In every business owner’s life, there will be a time when they will have to step back. Whether it be a change in lifestyle, plummeting profits or just feeling like it’s time to call it a day; if you’re thinking of selling a business, there are a few factors that should be considered before you go ahead.
If you are thinking about selling make sure you ask yourself the following ten questions:
1. Is this the right time to sell your business?
Most business owners have an innate sense of both when their best sales periods are and how saturated their local market is with similar businesses. Use this knowledge to pinpoint the best times to sell.
Market conditions for sectors ebb and flow. Consider riding out a downturn for more money in the long run.
Make yourself aware of how easy it is to obtain financing, as the availability of business loans will affect the available pool of buyers.
2. Is your business in its best shape?
If you can, give yourself 1-2 years preparation to ensure that your business looks and sounds its best to buyers.
It’s easy to want to offer your business for sale immediately, but if restorative measures are not taken then this could delay a sale.
Gather 3 years’ tax history and make any aesthetic changes - like remodelling a physical store to improving your website.
Try to settle as many outstanding debts as possible.
Businesses that are in rude health will be very attractive to buyers and are likely to redeem a larger sum than those that are tired or going through a bad patch, so ask yourself 'is your business in shape to sell?'.
3. Are your staff operating at their best?
Your staff the face of your company and their performance will be noted by any potential buyers during the due diligence process.
Make them feel valued, both to increase their productivity and soften the emotional blow when the sale is eventually made.
4. Do you know the correct value of your business?
As the business owner it is likely that your interests will be different to those of the buyer- you will be looking to make as much money as possible and they will be looking to spend as little as possible.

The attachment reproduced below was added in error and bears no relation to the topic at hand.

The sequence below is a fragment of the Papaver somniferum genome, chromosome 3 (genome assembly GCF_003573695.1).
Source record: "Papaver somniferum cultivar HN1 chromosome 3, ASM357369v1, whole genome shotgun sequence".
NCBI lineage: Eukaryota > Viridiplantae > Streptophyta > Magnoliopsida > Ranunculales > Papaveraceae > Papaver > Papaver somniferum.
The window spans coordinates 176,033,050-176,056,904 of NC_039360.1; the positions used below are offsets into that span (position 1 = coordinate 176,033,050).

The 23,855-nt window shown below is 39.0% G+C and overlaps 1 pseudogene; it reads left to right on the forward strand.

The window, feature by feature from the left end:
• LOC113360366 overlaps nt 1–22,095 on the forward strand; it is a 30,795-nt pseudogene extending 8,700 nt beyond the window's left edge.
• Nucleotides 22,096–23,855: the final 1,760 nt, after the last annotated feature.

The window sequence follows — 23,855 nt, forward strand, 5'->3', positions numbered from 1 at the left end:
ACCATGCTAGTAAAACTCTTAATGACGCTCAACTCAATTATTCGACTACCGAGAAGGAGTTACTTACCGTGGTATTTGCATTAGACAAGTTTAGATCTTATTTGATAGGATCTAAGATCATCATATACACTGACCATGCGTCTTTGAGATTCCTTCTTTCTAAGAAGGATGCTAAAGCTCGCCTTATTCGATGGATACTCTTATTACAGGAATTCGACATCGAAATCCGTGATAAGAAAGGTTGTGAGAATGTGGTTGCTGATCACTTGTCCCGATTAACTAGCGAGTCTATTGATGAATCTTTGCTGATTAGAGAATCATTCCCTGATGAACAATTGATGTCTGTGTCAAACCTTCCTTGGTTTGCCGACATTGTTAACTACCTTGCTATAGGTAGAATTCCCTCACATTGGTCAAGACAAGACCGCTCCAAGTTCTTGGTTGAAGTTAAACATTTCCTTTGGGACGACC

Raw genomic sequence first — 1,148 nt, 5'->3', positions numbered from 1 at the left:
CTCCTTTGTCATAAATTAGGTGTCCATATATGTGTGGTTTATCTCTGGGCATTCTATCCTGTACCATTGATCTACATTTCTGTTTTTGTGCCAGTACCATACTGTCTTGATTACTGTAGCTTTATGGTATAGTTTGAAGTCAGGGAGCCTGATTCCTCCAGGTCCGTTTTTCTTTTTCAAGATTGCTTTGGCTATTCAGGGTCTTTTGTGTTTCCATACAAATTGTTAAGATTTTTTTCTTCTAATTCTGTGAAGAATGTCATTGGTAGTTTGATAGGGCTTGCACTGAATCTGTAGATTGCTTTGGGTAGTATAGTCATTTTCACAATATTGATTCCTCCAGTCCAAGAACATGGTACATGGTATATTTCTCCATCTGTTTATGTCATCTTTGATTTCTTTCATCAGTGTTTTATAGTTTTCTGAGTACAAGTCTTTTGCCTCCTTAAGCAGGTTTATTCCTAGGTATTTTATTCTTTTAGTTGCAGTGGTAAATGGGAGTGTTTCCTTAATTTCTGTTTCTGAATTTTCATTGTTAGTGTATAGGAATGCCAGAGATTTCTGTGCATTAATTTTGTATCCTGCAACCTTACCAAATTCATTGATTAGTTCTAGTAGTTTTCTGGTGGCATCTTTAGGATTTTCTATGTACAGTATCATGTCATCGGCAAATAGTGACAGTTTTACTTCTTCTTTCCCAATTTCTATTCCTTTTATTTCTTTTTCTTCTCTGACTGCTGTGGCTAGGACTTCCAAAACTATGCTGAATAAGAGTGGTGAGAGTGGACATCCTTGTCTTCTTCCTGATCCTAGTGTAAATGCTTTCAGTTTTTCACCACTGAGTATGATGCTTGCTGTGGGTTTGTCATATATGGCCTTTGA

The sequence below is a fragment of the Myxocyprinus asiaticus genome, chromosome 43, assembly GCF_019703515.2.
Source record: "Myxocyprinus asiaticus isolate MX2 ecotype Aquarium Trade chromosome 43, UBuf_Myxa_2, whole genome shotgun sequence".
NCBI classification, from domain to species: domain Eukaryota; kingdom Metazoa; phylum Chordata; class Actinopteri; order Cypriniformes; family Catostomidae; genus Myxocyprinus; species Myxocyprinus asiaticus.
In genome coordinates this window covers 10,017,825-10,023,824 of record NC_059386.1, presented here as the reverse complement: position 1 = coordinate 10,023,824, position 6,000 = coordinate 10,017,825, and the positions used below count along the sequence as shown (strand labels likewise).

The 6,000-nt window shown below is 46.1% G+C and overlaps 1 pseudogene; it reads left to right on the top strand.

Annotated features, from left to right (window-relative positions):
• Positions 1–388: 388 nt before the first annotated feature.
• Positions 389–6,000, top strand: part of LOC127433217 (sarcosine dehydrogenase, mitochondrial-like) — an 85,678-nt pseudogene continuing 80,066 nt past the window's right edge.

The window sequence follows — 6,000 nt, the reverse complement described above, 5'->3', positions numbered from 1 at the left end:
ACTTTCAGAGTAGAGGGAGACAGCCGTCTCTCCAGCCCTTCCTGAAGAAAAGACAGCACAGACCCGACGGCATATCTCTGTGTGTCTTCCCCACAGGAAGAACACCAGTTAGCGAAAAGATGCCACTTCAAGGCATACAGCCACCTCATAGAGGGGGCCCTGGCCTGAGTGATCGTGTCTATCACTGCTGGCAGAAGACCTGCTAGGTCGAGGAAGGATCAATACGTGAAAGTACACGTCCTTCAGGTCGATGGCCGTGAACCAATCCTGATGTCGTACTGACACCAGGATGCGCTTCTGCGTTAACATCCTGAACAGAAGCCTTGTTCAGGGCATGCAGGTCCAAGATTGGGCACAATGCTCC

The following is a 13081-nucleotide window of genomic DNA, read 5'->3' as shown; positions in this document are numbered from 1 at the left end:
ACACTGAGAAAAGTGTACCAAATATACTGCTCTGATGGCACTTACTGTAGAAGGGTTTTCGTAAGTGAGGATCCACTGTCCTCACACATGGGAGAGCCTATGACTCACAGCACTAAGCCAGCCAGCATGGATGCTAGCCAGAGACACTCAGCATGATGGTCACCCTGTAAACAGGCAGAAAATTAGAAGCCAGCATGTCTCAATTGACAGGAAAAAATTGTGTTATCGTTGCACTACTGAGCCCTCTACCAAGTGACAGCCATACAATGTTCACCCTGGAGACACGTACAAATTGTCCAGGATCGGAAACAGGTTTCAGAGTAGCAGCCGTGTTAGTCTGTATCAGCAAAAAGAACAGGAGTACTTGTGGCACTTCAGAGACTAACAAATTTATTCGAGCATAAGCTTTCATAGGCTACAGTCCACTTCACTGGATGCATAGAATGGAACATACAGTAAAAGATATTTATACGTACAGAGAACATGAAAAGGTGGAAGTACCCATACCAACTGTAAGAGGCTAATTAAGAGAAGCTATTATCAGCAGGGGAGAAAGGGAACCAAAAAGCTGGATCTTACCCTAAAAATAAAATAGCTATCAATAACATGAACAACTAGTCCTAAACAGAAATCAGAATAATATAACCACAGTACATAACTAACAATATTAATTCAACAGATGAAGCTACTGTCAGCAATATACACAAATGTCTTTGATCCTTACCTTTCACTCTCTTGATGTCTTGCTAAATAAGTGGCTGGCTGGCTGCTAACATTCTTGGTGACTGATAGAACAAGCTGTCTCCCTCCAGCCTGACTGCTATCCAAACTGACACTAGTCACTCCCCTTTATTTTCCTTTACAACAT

Valuation can vary depending on a variety of things so make sure that you assess your market, the economic trends and other similar businesses.
Overvaluing or undervaluing a business will negatively affect the sales process.
Once you have prepared your business for sale you must find out exactly what it is worth and compare that to the market rate for similar businesses.
Prepare a list of your creditors and debtors – and try to establish values for goodwill; that inherent essence of your business that makes it worth buying.
5. Who will sell your business?
From business brokers to accountants and lawyers, consider which experts can best sell your business and which qualities make them the best in their field.
As well as finding the all-important buyer, experts will ensure that the business is financially sound, negotiate the deal, draft documentation and make the sale tax-efficient.
6. What will the key negotiation points be?
Great negotiators never lie, they provide solid answers with legitimate benefits.
The negotiation process is as much about reassurance as it is price. Consider what the areas of discussion with buyers could be and prepare a set of honest answers.
7. How is your salesmanship?
You must be truthful about the pros and cons of running your business, yes, but if your sales patter isn’t up to scratch you won’t maximise your price.
Show the buyer your track record and speak with candour about the best parts of your business.
8. Are you open to selling over the long-term?
Consider whether you would agree to receive a fixed amount up-front from the seller with the remainder to be paid in installments once they are running the business.
This method, seller financing, is becoming increasingly popular and it opens up your market to those without immediate access to the total sale price.
An earn-out could lead to a higher total payment for the business overall. You could also retain a stake in the company, including owning shares.
9. Are you willing to stay on after the business has been sold?
Your skills as existing owner are an asset which you could leverage in upping the sale price.
Your buyer may have the finances and desire but not the expertise to run your small business as well as you have done.
Would you be willing to stay on after sale to train up the buyer and new staff?
10. What do you do after you have sold your business?
Even if you have no idea, why not ponder your interests outside of work and how the proceeds of sale will help fulfil your personal goals.
If you have an idea of what you’d like to do next, start researching while you are selling the business.
You may be able to subtly adapt your routine before the sale.
And finally, enjoy yourself!
Selling a business takes a considerable amount of preparation and it isn’t always quick and easy. But by asking yourself these questions you will be ensuring a successful start to the selling process.
Ready to sell? You are just 10 minutes away from advertising your business to 1.3 million prospective buyers. Sell your business today.